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Maxim Leontiev

The priest Maxim Leontiev of the Russian Orthodox Church was the first Orthodox clergyman to lead a group of Orthodox Christians in Beijing, China. He arrived in Beijing in 1685 with a group of Russian Cossacks and deserters, referred to as Albazenes, who came into the service of the Chinese emperor after Fort Albazin, on the Amur River, was conquered by the Chinese.

As the Russian cossacks advanced east through Siberia in the seventeenth century a number of forts and settlements were formed near the Chinese border. One of these was the fort/town of Albazin near the confluence of the River Albazina with the Amur River. The town included stores and a church, to which Fr. Maxim was assigned. Albazin proved to be a point of friction between the Cossacks and the Manchu government of China due to adventuresome cossacks. During the summer of 1685, the Chinese besieged Albazin and offered the Albazin inhabitants the option of surrender, which was refused. The subsequent Chinese attack made a shambles of the town. In surrender talks that followed, a group of some 25 to 45 cossacks with some women and children accepted the Chinese offer to serve the Chinese emperor. Fr. Maxim Leontiev was among this group that then traveled to, and settled in Beijing.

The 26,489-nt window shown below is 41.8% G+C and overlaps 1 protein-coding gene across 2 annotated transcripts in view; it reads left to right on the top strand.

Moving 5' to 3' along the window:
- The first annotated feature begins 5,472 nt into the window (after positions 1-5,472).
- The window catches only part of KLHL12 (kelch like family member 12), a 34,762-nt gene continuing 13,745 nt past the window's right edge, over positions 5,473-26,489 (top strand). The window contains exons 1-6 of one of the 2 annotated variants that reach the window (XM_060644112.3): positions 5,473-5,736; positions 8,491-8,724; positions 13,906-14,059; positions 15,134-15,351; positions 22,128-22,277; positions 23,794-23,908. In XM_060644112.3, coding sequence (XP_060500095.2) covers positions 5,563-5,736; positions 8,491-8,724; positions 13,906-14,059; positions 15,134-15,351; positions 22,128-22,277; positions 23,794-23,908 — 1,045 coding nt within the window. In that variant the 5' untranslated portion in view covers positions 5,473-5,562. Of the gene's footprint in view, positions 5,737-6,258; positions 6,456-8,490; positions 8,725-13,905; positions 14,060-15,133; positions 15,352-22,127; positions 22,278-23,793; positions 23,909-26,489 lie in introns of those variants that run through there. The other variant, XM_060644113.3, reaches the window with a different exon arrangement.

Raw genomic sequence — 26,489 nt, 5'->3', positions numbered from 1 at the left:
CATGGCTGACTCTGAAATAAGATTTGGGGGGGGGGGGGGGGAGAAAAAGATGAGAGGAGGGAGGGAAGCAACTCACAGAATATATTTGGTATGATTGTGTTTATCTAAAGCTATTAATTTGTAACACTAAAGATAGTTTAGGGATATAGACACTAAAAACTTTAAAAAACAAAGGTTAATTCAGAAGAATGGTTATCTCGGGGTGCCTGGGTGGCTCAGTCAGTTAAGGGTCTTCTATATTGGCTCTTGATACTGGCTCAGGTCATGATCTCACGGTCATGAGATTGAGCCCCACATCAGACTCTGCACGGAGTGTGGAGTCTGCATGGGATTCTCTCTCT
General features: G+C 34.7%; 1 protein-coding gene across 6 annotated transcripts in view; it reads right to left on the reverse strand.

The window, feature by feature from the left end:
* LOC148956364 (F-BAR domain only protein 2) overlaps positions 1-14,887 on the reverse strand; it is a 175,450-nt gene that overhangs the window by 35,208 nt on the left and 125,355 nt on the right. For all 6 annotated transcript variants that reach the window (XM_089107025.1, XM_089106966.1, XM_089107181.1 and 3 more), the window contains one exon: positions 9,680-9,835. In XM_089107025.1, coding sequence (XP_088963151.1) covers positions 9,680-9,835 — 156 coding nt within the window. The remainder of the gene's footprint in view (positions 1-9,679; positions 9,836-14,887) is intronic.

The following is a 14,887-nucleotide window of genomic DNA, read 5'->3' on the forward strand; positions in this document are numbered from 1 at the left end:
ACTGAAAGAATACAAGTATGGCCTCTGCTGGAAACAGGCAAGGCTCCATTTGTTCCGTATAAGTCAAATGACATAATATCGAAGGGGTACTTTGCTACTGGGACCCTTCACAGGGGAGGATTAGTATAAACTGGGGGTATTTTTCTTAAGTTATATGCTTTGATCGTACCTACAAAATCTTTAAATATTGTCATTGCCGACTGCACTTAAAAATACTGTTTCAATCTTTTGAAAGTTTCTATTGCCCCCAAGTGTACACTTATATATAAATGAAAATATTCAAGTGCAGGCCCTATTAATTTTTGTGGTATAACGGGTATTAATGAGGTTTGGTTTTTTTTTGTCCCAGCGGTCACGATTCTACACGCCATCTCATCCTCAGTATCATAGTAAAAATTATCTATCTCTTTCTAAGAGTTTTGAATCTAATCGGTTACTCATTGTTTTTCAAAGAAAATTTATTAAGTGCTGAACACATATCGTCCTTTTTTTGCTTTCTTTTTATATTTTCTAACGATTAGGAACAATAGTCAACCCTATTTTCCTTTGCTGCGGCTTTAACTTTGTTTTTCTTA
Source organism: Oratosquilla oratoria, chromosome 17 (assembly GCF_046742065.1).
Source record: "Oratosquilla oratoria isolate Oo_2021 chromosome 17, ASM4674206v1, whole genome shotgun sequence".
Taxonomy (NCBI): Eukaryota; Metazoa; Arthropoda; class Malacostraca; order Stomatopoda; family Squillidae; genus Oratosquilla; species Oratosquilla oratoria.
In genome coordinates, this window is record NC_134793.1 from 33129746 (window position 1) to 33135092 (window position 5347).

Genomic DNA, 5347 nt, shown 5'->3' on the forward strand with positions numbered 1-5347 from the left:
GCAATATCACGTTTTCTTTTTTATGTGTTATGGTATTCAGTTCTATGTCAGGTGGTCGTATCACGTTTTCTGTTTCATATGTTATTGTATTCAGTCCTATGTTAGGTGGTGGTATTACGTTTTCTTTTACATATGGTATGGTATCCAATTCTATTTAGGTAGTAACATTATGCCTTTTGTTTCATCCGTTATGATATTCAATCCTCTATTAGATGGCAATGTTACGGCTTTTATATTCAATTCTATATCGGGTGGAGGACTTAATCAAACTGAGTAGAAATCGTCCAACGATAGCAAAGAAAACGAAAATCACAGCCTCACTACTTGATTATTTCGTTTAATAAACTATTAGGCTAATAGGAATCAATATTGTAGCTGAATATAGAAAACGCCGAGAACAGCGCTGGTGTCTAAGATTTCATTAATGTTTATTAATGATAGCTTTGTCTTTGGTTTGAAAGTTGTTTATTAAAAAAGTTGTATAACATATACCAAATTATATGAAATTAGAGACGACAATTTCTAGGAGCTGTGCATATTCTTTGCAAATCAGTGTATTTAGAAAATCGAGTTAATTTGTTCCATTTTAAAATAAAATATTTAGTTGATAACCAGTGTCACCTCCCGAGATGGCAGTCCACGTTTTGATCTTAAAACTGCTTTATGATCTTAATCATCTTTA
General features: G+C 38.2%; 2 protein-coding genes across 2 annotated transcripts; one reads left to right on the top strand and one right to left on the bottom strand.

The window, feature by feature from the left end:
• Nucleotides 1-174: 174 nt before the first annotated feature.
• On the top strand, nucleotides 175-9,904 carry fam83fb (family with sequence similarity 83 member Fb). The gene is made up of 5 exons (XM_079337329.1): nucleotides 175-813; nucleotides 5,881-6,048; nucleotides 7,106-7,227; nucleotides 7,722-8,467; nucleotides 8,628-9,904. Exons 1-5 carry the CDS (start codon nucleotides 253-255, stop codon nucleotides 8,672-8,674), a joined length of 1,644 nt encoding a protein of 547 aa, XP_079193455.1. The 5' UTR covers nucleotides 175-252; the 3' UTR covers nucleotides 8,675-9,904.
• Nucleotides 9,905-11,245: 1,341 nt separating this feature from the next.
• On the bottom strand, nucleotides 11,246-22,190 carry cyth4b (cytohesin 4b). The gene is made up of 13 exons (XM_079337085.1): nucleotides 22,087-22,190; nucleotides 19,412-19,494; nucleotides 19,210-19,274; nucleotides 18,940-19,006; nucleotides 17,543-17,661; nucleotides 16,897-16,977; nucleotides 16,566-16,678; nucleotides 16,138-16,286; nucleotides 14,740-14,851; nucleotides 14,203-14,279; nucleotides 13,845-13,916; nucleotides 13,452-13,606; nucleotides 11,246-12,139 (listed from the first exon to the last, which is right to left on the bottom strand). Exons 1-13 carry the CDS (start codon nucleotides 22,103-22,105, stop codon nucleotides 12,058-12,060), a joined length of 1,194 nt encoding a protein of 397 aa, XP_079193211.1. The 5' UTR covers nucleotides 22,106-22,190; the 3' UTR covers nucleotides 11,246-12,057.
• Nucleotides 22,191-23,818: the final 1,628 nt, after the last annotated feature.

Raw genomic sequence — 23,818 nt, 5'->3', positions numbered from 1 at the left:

Nothing is known of Fr. Maxim’s early life. He was a priest serving the Russians at the fort/town of Albazin. After the fall of Albazin, Fr. Maxin and the group of Albazenes were settled in an area northeast of Beijing that is now known as the district of Dongzhimen (Eastern Straight Gate) of Beijing. The Chinese emperor Kang Hsi gave Fr. Maxim the use of an old Chinese temple for use as a church for his Orthodox Christian community. He modified the building into a church. The church was dedicated by Fr Maxim to the Holy Wisdom of God with the blessing of, and antimins and books and vessels, from Metropolitan Ignatius of Tobolsk.

Fr. Maxim reposed in Beijing in either 1711 or 1712. The presence of Fr. Maxim and the Albazanes in Beijing provided the foundation for the agreement in the early eighteenth century between the Russian and Chinese emperors for the establishment of the Russian Orthodox Mission in China, that led to the establishment of a Church of China.